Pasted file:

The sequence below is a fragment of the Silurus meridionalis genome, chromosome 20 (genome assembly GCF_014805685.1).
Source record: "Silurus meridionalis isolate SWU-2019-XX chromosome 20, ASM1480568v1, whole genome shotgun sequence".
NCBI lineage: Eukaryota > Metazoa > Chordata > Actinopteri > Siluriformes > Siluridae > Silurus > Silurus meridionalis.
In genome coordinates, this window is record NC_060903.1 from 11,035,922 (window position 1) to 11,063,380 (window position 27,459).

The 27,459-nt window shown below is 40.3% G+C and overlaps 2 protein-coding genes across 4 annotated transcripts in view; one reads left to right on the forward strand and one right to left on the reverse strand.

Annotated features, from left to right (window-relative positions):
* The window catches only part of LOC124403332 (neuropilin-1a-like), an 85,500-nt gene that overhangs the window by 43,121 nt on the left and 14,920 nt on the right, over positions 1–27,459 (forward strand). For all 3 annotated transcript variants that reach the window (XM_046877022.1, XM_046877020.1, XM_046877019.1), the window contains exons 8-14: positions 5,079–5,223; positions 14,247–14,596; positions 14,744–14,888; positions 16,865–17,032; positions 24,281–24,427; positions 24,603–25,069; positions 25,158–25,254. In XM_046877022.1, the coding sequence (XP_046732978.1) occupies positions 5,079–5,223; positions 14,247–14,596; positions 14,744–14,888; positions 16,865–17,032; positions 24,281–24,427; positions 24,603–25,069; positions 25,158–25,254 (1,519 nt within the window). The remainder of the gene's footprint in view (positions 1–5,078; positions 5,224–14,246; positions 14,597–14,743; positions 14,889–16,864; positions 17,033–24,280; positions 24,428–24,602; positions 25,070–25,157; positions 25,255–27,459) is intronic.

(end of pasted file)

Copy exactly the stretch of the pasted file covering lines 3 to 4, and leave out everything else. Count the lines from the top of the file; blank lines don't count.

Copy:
NCBI lineage: Eukaryota > Metazoa > Chordata > Actinopteri > Siluriformes > Siluridae > Silurus > Silurus meridionalis.
In genome coordinates, this window is record NC_060903.1 from 11,035,922 (window position 1) to 11,063,380 (window position 27,459).